In Depth: Four More Reasons Why Recruitment should be the #1 Priority of a Phonathon Manager
If you don’t staff up quickly, you lose valuable momentum.
My career has been in higher education philanthropy and I can attest, if you ramp up slowly and lose those early weeks in September, you’ll struggle all year to build momentum. There’s nothing quite like the feeling during that hectic back-to-school timeframe and if you miss it, you’ll lose the warm-fuzzies from donors waiting for their annual fund call. You’ll also miss out on the most competent students, most of whom will have secured a part-time job by October.
Low volume of work is the most common reason a phonathon fails.
It’s not typically a bad script or lack of caller motivation that causes phonathons to stagnate or fail. It’s not even bad data alone. Usually, it is simply that not enough calls were placed. If you loaded 50,000 records and only complete 10,000 calls (a 20% completion rate), chances are that is why you aren’t raising any money. Sometimes, this low completion rate is due to improper budget resources for the size of your program, but more than likely it is simply a staffing issue. There weren’t enough callers in the seats and therefore not enough dialing took place.
The more effort you put into generating applications, the more selective you can be in hiring.
If you need to hire 10 new callers, and you have 14 applications on file, you’re doing pretty good, right? Wrong. You need at least 2.5 times the number of needed callers in applications. In this example you need 25 applications at minimum. This target is often a much higher number than you think is acceptable. Keep striving to recruit more applications and interview more. You can be much more selective with hiring decisions, which will save you time later dealing with bad employees and prevent turnover.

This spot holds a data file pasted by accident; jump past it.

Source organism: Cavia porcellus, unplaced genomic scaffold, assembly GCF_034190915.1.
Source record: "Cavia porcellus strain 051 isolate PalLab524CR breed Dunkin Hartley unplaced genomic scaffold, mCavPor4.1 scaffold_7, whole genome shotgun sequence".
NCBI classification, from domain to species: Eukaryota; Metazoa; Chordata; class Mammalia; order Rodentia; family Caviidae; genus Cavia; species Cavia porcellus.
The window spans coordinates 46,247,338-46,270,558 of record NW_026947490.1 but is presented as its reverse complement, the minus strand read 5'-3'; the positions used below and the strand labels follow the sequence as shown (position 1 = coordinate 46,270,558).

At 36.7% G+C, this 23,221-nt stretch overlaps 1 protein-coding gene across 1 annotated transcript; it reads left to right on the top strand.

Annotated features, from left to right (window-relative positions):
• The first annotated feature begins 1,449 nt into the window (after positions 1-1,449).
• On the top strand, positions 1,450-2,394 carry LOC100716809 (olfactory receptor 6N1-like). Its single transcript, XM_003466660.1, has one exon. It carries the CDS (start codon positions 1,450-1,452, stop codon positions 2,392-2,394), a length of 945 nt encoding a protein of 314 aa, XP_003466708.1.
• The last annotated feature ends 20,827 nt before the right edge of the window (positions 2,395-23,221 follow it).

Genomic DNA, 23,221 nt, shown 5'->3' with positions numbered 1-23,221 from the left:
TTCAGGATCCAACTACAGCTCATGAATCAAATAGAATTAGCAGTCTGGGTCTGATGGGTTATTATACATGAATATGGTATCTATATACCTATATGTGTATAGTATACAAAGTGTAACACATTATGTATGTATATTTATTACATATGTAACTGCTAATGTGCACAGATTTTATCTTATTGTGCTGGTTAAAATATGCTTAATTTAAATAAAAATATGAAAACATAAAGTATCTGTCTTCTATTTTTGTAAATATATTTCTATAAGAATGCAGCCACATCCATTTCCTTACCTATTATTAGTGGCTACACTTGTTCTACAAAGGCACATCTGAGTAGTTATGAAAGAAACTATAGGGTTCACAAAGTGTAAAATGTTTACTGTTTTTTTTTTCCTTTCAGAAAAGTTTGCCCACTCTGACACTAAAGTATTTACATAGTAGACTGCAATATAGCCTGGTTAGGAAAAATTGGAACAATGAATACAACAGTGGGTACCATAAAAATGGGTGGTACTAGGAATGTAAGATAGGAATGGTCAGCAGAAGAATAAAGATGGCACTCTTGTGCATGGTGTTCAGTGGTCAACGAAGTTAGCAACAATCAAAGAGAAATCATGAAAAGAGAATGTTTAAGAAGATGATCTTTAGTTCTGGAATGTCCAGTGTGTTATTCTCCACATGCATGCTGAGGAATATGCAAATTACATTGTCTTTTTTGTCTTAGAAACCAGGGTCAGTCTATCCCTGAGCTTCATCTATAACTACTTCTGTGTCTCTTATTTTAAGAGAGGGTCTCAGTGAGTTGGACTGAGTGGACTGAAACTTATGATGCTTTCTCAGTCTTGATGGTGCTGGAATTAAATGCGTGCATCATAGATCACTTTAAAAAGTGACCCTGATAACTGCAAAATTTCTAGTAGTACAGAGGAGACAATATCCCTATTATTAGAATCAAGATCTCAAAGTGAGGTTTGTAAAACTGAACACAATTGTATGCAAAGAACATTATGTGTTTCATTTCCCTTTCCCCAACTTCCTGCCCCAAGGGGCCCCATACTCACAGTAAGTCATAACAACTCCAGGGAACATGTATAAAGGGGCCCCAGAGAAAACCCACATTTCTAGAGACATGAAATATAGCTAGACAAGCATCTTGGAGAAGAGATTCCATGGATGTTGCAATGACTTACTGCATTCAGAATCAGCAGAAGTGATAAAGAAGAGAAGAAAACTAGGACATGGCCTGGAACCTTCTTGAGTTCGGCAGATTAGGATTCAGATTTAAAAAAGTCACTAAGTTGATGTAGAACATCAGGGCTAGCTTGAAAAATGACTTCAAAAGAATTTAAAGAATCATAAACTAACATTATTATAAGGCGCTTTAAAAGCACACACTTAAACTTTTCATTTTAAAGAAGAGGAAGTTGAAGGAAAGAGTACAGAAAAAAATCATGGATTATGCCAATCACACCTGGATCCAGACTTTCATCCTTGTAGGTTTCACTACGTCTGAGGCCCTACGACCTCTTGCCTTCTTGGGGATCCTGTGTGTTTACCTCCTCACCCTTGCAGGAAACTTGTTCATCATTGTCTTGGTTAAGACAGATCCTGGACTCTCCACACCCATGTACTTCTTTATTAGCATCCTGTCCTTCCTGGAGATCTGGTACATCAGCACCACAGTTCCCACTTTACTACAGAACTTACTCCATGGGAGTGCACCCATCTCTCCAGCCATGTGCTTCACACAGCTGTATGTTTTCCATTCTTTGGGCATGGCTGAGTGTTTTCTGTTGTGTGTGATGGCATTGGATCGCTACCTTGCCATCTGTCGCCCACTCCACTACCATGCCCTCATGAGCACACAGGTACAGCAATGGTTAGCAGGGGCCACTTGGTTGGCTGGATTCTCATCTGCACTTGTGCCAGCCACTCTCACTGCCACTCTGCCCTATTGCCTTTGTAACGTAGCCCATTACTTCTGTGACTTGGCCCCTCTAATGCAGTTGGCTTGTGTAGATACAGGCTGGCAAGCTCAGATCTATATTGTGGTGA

If you don’t use those funds budgeted for caller salaries, you’ll surely lose them.
As I mentioned in #4, if you have a problem year with staffing your results will suffer. However, the problem becomes systemic when you sit down with the higher-ups to discuss next year’s budget. You had a budget for 1,250 calling hours but you only used 825. “Surely, you can get by with only 900 this year, right?” Now, even if you use all 900 hours, your phonathon will not be working to its full potential. By not staffing properly, you may hinder your phone program for years to come.
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Jessica Cloud, CFRE
I've been called the Tasmanian Devil of fundraising and I'm here to talk shop with you.